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I am trying to figure out what my book did, I can't make sense of the example.

"Since the degree of the numberator is greater than the degree of the denominator, we first perform the long division. This enables us to write

$$\int \frac{x^3 + x}{x -1} dx = \int \left(x^2 + x + 2 + \frac{2}{x-1}\right)dx = \frac{x^3}{3} + \frac{x^2}{2} + 2x + 2\ln|x-1| + C$$

I am mostly concerned with the transformation of the problem by long division I think.

I attempt to do this on my own.

$(x+1)$ and $(x^3 + x)$ inside the long division bracket

I am left with $x^2 - 1$ on top and a leftover -1

This is not in their answer, I do not know how they did that.

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Your question seems to have $x - 1$ but you write $x + 1$ in your attempt, which is it? Also, are you remembering that $x^3 + x = x^3 + 0x^2 + x$? – Ben Millwood Jun 4 '12 at 23:33
Jordan, try to spend more time figuring out where you went wrong. If you always ask another person, you will not develop the ability to fix the mistakes by yourself, neither you will develop the ability to solve problems on your own. I'm telling you this so that you become more independent and get better at this. – Pedro Tamaroff Jun 4 '12 at 23:49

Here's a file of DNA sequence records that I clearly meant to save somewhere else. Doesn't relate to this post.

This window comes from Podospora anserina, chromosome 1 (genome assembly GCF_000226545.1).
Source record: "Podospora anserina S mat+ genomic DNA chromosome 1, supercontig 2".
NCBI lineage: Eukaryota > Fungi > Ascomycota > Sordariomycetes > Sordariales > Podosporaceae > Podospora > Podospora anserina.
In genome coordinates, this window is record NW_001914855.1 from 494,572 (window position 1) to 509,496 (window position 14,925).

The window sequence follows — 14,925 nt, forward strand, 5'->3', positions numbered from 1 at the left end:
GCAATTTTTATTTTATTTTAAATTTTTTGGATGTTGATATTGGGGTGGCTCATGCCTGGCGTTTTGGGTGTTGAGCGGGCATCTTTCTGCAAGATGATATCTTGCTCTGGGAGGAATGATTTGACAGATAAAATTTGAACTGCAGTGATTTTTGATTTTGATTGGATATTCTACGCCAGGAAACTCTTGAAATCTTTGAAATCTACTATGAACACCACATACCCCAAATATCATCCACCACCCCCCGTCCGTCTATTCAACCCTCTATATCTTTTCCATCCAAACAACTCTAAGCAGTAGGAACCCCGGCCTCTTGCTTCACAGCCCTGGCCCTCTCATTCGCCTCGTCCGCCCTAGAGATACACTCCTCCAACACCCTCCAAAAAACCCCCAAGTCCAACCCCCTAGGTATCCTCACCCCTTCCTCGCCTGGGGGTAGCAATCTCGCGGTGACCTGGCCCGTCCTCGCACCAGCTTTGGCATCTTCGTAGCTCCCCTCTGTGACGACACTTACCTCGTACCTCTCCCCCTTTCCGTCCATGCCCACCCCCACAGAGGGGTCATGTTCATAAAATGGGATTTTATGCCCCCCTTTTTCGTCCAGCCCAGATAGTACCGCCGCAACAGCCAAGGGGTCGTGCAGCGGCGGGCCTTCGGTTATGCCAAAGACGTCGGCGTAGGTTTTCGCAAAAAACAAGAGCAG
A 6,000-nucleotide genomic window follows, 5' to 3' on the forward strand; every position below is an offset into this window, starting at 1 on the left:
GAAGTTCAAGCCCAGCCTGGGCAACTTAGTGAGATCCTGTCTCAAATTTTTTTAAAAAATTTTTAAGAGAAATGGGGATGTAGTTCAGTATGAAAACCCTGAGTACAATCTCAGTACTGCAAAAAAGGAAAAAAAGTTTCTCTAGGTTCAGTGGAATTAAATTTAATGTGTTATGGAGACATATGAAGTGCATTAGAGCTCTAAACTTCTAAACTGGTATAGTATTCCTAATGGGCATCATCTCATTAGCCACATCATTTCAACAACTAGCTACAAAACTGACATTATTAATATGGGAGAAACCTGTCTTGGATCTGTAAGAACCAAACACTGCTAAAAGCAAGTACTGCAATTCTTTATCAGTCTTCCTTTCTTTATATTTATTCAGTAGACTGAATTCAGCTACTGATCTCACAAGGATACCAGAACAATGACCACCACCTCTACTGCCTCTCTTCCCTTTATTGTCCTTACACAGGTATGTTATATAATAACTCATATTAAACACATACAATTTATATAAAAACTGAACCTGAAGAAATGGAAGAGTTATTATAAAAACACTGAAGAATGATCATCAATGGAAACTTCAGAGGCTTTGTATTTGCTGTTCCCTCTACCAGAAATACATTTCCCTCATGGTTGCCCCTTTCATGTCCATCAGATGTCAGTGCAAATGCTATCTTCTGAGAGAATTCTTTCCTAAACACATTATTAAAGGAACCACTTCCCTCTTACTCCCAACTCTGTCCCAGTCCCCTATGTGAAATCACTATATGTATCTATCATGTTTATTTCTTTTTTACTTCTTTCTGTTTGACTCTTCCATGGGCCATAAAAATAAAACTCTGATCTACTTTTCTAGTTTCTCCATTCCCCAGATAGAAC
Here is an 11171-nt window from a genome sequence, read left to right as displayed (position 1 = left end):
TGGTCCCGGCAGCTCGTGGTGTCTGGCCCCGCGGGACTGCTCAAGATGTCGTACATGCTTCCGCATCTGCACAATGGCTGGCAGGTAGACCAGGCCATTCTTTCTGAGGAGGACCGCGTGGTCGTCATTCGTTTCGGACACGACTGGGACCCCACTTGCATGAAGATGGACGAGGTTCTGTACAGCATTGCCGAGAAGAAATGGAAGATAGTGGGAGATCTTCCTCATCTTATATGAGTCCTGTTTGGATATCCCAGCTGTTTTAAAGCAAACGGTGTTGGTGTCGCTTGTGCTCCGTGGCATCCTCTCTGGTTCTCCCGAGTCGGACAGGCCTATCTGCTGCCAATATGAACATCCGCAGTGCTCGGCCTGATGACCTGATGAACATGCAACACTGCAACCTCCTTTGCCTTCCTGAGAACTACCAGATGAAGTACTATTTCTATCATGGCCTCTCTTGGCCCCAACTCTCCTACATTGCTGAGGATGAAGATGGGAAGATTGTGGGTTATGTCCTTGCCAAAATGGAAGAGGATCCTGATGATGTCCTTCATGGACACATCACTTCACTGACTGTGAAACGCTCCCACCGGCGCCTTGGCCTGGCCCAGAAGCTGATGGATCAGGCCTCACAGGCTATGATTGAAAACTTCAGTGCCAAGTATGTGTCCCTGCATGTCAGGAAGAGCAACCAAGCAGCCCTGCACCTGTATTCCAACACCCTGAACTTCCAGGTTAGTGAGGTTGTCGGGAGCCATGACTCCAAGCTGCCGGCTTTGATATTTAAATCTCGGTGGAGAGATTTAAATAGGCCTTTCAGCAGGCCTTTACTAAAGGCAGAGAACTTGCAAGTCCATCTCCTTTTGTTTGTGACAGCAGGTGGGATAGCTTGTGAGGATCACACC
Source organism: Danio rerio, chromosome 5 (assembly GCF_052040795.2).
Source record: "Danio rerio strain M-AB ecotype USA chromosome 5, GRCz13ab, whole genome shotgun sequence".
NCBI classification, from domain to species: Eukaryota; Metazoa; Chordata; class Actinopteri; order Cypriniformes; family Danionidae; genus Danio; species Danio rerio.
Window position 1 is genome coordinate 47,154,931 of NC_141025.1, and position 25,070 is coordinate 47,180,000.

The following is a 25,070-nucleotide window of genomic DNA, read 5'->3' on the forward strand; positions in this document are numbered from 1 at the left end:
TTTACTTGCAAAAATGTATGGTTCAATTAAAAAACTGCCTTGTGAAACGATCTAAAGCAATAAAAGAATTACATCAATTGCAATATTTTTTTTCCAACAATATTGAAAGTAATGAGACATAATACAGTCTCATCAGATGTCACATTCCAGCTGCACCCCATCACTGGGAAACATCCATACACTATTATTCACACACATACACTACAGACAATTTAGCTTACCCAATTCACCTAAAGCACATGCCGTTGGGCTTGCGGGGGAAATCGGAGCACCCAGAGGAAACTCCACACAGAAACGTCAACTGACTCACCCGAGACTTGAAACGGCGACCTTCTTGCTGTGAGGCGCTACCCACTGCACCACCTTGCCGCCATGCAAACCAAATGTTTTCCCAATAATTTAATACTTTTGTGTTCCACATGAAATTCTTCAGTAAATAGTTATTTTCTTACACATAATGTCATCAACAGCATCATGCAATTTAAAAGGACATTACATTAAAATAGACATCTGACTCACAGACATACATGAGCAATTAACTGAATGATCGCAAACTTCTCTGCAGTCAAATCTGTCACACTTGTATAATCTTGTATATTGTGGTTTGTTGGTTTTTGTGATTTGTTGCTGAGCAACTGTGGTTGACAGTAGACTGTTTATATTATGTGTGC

I really want to but I just do not have the time to do it, I have class tomorrow and 3 more sections to cover before class. – user138246 Jun 4 '12 at 23:53
up vote 4 down vote accepted

You did not do the long division correctly.

                    x^2 + x + 2
        x - 1  |    x^3       + x
                  - x^3 + x^2
                        + x^2 + x
                        - x^2 + x
                              -2x + 2
                                  + 2

So the quotient is $x^2 + x + 2$, and the remainder is $2$.

You can verify this by doing the product and adding the remainder: $$(x-1)(x^2+x+2) = x^3 + x^2 + 2x - x^2 - x -2 = x^3 + x - 2$$ so $$(x-1)(x^2+x+2) + 2 = x^3 + x -2 + 2 = x^3 + x.$$

Whereas you claim a quotient of $x^2-1$ and a remainder of $-1$, which would give $$(x-1)(x^2-1) -1 = x^3 -x - x^2 + 1 -1 = x^3 - x^2 - x \neq x^3 + x.$$

(Even if you tried with $x+1$ instead fo $x-1$, your answer is still incorrect, since $$(x+1)(x^2-1)-1 = x^3 - x + x^2 -1 -1 = x^3 + x^2 - x -2 \neq x^3+x.$$ If you divide by $x+1$ correctly, you'll get a quotient of $x^2-x+2$ and a remainder of $-2$, $$(x+1)(x^2-x+2)-2 = x^3 -x^2 +2x +x^2 -x + 2 -2 = x^3 +x$$ which is the correct total.)

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You want to express $x^3+x$ as $(x-1)(\text{something})+r$.

I want to show you a way of solving this problem with a homemade technique. We see that the "something" must be a polynomial of degree $2$, or either we'll be getting $x^4$ which we don't want.


If we multiply out we get


Now, we equate the coefficients in each side:





What the above means is that two polynomials are equal iff their coefficients are equal.

From the above we get $a=1$, so




Thus $b=1$.


Then $c=2$, and finally


So$r=2$. So we get what we wanted


Dividing by $x-1$ gives what your book has


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Your first term is indeed $x^2$. Then $$x^3+x-x^2(x-1)=x^3+x-(x^3-x^2)=x^2+x,$$ and so your next term is $x$. Then $$x^2+x-x(x-1)=x^2+x-(x^2-x)=2x,$$ so your next term is $2$. Finally, $2x-2(x-1)=2$, so your remainder is $2$. I suspect you simply made an arithmetic error. It always helps to check your answer, and indeed, $$(x^2-1)(x-1)+-1=x^3-x^2-x+1-1=x^3-x^2-x\not\equiv x^3+x.$$

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